A mother has revealed that her baby almost died after she had contracted measles and fought for a week for her life in the hospital.
Alba, daughter of Jilly Moss, was rushed to A & E after she became limp, did not respond to her parents and developed an air-high fever of more than 40 ° C (104 ° F).
Doctors were forced to give Alba oxygen and antibiotics while fighting desperately to keep her alive.
Alba, who became one on April 1, is now home after her trial earlier this month, but still suffers from a bad cough.
In a Facebook share that was shared 27,000 times, Moss Moss tosses against vaxxers for spreading infections by refusing to have their children vaccinated.
Alba still had to get her measles, because the first dose of BMR is only given the month after the first birthday of a child.
Jilly Moss (left) has revealed that her baby almost died after she had contracted measles from the child of an anti-vaxxer. Alba (photo on the right at the hospital) fought more than a week before her life in Chelsea and Westminster Hospital earlier this month after becoming floppy and unresponsive
In a Facebook post (photo) that has been shared 27,000 times, Ms. Moss strikes anti-vaxxers who accidentally spread infections by refusing to have their children vaccinated
Mrs. Moss claims that her daughter was diagnosed with measles as soon as she arrived at Chelsea and Westminster Hospital.
& # 39; At the moment, her eyes were swollen and she could not open them & # 39 ;, she told The Sun.
After excluding other conditions such as meningitis and Kawasaki disease – causing the blood vessels of the heart to swell – Alba was officially diagnosed.
Unable to swallow, Alba had to be fed through a tube for eight days. Moss also claims that the young person's body is & # 39; swollen & # 39; and was too dehydrated for doctors to take her blood.
Moss wrote on Facebook and wrote: & # 39; It was absolutely horrible to see how our daughter is fighting this with her eyes closed for four days.
& # 39; She has been in the dark, afraid of a high fever that lasted more than two weeks.
# In the hospital she is scanned, x-rayed, poked, irritated, blood is taken, lumbar punctures done, cannulas applied, swabs taken, ECG, obs done every 20 minutes.
& # 39; Probe feeding, to an infusion, oxygen, full of drugs, anti-inflammatory analgesics … you name it, she has had it. & # 39;
Alba & # 39; s body & # 39; swelled up & # 39 ;, making her & # 39; unable to open her eyes for four days & # 39; (seen left in the hospital). The young person also developed virgin red, spotty rash (straight in the hospital)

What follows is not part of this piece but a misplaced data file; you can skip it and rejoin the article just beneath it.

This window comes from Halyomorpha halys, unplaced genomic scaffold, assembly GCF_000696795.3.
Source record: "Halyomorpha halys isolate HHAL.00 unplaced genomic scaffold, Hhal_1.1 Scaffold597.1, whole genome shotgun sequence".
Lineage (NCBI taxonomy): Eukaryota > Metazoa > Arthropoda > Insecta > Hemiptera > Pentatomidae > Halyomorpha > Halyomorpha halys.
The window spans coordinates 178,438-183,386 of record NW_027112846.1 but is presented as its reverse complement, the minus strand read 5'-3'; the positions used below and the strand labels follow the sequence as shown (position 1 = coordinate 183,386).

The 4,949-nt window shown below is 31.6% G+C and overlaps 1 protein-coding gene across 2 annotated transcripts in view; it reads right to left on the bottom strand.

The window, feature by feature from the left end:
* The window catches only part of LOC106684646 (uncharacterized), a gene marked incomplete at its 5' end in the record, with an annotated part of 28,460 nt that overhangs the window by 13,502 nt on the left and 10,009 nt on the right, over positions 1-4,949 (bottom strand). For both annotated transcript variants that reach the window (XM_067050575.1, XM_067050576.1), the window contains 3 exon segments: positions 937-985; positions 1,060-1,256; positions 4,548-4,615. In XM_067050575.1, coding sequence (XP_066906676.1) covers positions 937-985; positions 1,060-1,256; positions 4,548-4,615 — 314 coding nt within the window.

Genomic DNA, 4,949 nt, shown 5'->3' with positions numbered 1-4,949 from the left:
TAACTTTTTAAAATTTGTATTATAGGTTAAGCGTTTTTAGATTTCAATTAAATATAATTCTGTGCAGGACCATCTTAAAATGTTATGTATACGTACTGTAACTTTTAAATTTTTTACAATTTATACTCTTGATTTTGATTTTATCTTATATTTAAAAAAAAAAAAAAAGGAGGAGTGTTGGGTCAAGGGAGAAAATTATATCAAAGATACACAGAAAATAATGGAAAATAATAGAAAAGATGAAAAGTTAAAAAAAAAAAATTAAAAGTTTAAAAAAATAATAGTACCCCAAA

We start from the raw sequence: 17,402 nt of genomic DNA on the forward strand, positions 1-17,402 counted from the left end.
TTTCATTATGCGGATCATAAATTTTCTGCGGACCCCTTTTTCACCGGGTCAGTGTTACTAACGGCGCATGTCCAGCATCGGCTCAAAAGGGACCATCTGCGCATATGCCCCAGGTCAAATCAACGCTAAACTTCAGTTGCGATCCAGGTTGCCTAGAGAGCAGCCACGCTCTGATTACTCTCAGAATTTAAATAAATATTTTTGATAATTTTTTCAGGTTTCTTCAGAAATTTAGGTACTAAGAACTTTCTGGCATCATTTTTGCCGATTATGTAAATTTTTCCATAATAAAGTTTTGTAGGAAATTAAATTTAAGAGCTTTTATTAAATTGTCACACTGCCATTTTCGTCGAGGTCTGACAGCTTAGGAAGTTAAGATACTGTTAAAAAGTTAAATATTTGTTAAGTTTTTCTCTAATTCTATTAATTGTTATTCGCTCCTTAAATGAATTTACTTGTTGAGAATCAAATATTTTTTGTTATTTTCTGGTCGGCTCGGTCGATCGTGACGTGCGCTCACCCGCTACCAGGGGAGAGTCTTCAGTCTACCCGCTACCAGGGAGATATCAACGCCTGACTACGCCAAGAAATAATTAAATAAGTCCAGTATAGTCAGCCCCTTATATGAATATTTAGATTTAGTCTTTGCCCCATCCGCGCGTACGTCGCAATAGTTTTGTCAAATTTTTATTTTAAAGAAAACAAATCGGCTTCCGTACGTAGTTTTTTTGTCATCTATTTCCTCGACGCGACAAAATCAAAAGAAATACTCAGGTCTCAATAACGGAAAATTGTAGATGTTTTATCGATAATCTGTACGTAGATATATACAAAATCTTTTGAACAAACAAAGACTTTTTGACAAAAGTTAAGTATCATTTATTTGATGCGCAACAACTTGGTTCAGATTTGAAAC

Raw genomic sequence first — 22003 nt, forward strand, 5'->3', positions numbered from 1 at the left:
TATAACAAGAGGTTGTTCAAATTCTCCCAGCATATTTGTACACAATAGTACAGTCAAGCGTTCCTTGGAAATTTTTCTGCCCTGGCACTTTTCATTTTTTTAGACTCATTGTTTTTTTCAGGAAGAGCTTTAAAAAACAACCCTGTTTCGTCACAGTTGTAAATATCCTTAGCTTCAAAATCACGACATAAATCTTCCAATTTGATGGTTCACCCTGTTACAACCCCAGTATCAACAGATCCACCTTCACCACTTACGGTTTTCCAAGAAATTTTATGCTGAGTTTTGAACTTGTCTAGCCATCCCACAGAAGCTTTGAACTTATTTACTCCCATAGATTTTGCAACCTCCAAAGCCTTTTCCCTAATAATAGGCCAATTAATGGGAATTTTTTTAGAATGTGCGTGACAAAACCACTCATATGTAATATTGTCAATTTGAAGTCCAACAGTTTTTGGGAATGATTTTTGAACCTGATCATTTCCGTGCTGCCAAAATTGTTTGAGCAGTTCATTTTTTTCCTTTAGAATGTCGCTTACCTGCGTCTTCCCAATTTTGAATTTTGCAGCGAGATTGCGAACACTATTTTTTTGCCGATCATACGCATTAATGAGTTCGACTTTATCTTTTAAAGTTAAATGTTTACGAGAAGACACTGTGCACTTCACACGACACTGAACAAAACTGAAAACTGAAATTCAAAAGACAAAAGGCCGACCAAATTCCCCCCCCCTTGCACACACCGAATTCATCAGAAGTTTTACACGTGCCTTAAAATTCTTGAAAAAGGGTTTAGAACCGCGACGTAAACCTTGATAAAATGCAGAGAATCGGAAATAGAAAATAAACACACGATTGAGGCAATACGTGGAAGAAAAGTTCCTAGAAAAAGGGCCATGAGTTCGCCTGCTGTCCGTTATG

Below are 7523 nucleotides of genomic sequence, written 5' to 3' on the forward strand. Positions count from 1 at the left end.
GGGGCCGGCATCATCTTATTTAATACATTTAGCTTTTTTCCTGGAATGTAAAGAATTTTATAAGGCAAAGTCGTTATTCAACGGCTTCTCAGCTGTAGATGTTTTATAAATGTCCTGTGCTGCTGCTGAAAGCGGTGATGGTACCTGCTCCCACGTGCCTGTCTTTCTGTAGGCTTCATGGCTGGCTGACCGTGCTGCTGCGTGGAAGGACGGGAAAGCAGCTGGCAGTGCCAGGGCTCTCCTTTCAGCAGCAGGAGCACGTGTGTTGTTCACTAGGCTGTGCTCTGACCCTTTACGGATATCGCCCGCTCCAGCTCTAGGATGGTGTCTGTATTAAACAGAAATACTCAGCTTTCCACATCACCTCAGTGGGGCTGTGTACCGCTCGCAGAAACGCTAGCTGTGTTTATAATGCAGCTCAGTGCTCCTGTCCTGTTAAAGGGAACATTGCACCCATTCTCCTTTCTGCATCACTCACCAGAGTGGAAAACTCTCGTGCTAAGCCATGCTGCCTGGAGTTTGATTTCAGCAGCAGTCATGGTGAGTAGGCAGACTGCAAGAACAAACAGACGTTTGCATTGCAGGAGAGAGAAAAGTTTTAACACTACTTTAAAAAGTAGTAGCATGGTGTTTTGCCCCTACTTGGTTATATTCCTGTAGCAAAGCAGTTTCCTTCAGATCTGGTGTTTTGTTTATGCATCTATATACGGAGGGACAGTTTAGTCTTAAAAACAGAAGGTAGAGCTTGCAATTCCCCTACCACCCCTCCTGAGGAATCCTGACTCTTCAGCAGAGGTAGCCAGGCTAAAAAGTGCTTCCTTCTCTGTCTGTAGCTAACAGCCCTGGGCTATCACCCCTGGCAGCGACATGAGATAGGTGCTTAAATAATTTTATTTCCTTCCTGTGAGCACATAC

WHAT IS MAASLES, WHAT ARE THE SYMPTOMS AND HOW CAN YOU CATCH IT?
Measles is a highly contagious viral infection that easily spreads from an infected person through coughing, sneezing or even just breathing.
Symptoms develop between six and 19 days after infection and include a runny nose, cough, sore eyes, fever, and rash.
The rash appears as red and spotty spots on the hairline that go down over several days, turn brown and eventually fade.
Some children complain about bright lights or develop white spots with red background on their tongue.
In one in 15 cases, measles can cause life-threatening complications, including pneumonia, convulsions and encephalitis.
Dr. Ava Easton, chief executive of the Encephalitis Society, told MailOnline: Measles can be very serious.
& # 39;[It] can cause encephalitis, which is an inflammation of the brain.
& # 39; Encephalitis can cause death or disability. & # 39;
Treatment is aimed, if necessary, to stay hydrated, to rest and to take painkillers.
Measles can be prevented by receiving two vaccinations, the first at 13 months old and the second at three years and four months to five years old.
Source: Great Ormond Street Hospital
Alba continued, but still needs to be checked regularly to make sure she doesn't get pneumonia, her mother claims.
Although Ms. Moss is worried about the complications that her daughter might face in the future, she is grateful that doctors could save Alba & # 39; s life and believe that she would not be here without them.
& # 39; Anti-vaxxers believe that all they needed was a dark room [with] vitamin A, & she said.
Mrs. Moss speaks out to show people how serious the measles is, with Alba as a healthy baby for the test.
Posting on Facebook she wrote: & # 39;[Alba] was too young for her BMR vaccination when she fell ill, which meant that she should have been fighting this killer virus without immunity.
Measles is not just a rash, it can cause blindness, encephalitis and pneumonia. & # 39;